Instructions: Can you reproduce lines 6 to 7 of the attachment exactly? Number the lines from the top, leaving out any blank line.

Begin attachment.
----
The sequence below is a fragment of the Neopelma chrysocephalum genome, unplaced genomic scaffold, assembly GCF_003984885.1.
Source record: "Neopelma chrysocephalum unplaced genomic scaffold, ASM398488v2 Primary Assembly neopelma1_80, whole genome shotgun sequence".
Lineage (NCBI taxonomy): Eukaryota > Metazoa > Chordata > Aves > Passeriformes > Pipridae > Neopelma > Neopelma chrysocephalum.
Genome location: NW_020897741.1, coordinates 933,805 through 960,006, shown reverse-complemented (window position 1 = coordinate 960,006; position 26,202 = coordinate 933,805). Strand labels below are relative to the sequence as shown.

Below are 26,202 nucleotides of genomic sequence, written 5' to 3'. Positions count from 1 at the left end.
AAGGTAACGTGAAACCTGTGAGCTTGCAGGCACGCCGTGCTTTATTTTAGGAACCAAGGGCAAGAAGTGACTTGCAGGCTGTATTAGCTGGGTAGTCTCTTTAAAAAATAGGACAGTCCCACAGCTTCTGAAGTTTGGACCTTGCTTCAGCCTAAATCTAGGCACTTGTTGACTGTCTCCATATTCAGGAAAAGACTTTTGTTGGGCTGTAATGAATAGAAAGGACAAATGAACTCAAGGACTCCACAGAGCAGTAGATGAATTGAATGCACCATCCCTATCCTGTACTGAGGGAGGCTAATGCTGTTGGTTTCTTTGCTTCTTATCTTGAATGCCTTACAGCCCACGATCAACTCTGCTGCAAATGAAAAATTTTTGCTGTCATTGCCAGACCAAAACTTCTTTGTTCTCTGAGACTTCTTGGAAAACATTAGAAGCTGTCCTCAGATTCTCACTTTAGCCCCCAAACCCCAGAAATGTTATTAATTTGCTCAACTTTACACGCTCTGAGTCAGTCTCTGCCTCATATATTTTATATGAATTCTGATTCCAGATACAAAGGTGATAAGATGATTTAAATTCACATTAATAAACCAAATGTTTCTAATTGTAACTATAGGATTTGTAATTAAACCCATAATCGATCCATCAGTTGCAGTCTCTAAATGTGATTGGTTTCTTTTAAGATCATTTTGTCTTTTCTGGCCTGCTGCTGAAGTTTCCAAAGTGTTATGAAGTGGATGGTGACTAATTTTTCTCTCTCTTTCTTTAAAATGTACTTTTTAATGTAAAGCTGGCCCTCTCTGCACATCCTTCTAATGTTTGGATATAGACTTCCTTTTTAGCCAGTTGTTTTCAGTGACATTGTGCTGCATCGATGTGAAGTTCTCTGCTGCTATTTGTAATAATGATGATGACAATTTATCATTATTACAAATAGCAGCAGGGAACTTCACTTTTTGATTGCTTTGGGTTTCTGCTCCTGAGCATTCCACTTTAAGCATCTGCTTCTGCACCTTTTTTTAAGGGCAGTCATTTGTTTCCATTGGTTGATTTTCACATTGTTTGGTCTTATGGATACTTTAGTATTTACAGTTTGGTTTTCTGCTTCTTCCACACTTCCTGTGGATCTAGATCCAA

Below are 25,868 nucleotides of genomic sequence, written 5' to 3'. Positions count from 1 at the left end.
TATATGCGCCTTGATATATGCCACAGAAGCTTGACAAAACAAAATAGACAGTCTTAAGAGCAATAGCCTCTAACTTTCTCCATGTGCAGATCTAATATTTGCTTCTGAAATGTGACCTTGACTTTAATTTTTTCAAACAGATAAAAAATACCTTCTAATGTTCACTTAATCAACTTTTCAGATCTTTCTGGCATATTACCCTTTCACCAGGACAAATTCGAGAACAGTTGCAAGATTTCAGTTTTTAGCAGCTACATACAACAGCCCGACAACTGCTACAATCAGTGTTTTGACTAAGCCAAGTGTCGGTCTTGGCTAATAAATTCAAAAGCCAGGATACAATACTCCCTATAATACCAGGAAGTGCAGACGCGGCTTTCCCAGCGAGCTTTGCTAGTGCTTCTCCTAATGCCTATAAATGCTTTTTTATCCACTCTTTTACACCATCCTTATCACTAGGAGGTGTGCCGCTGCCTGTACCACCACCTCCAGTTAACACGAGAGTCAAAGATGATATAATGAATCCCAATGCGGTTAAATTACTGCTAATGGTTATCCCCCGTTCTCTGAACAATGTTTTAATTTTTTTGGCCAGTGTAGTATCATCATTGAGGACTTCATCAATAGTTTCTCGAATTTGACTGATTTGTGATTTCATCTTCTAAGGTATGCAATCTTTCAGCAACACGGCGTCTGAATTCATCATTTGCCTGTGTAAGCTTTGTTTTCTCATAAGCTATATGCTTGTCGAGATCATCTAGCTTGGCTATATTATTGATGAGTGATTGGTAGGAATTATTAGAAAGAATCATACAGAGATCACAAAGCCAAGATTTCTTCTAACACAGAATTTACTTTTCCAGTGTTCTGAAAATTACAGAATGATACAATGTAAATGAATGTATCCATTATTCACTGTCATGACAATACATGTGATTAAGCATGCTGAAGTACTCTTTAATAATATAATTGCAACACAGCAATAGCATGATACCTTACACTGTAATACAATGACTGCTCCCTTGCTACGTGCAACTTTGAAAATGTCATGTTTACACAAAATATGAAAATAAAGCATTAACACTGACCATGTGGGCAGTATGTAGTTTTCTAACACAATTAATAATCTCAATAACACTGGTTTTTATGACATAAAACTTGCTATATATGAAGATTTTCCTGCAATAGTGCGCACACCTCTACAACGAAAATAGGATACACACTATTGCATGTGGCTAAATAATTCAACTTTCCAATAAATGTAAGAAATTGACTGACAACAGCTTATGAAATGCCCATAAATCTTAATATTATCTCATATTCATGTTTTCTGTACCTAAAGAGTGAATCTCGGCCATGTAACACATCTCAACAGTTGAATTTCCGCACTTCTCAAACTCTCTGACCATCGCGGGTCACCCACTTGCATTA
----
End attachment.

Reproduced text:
AAGGTAACGTGAAACCTGTGAGCTTGCAGGCACGCCGTGCTTTATTTTAGGAACCAAGGGCAAGAAGTGACTTGCAGGCTGTATTAGCTGGGTAGTCTCTTTAAAAAATAGGACAGTCCCACAGCTTCTGAAGTTTGGACCTTGCTTCAGCCTAAATCTAGGCACTTGTTGACTGTCTCCATATTCAGGAAAAGACTTTTGTTGGGCTGTAATGAATAGAAAGGACAAATGAACTCAAGGACTCCACAGAGCAGTAGATGAATTGAATGCACCATCCCTATCCTGTACTGAGGGAGGCTAATGCTGTTGGTTTCTTTGCTTCTTATCTTGAATGCCTTACAGCCCACGATCAACTCTGCTGCAAATGAAAAATTTTTGCTGTCATTGCCAGACCAAAACTTCTTTGTTCTCTGAGACTTCTTGGAAAACATTAGAAGCTGTCCTCAGATTCTCACTTTAGCCCCCAAACCCCAGAAATGTTATTAATTTGCTCAACTTTACACGCTCTGAGTCAGTCTCTGCCTCATATATTTTATATGAATTCTGATTCCAGATACAAAGGTGATAAGATGATTTAAATTCACATTAATAAACCAAATGTTTCTAATTGTAACTATAGGATTTGTAATTAAACCCATAATCGATCCATCAGTTGCAGTCTCTAAATGTGATTGGTTTCTTTTAAGATCATTTTGTCTTTTCTGGCCTGCTGCTGAAGTTTCCAAAGTGTTATGAAGTGGATGGTGACTAATTTTTCTCTCTCTTTCTTTAAAATGTACTTTTTAATGTAAAGCTGGCCCTCTCTGCACATCCTTCTAATGTTTGGATATAGACTTCCTTTTTAGCCAGTTGTTTTCAGTGACATTGTGCTGCATCGATGTGAAGTTCTCTGCTGCTATTTGTAATAATGATGATGACAATTTATCATTATTACAAATAGCAGCAGGGAACTTCACTTTTTGATTGCTTTGGGTTTCTGCTCCTGAGCATTCCACTTTAAGCATCTGCTTCTGCACCTTTTTTTAAGGGCAGTCATTTGTTTCCATTGGTTGATTTTCACATTGTTTGGTCTTATGGATACTTTAGTATTTACAGTTTGGTTTTCTGCTTCTTCCACACTTCCTGTGGATCTAGATCCAA

Below are 25,868 nucleotides of genomic sequence, written 5' to 3'. Positions count from 1 at the left end.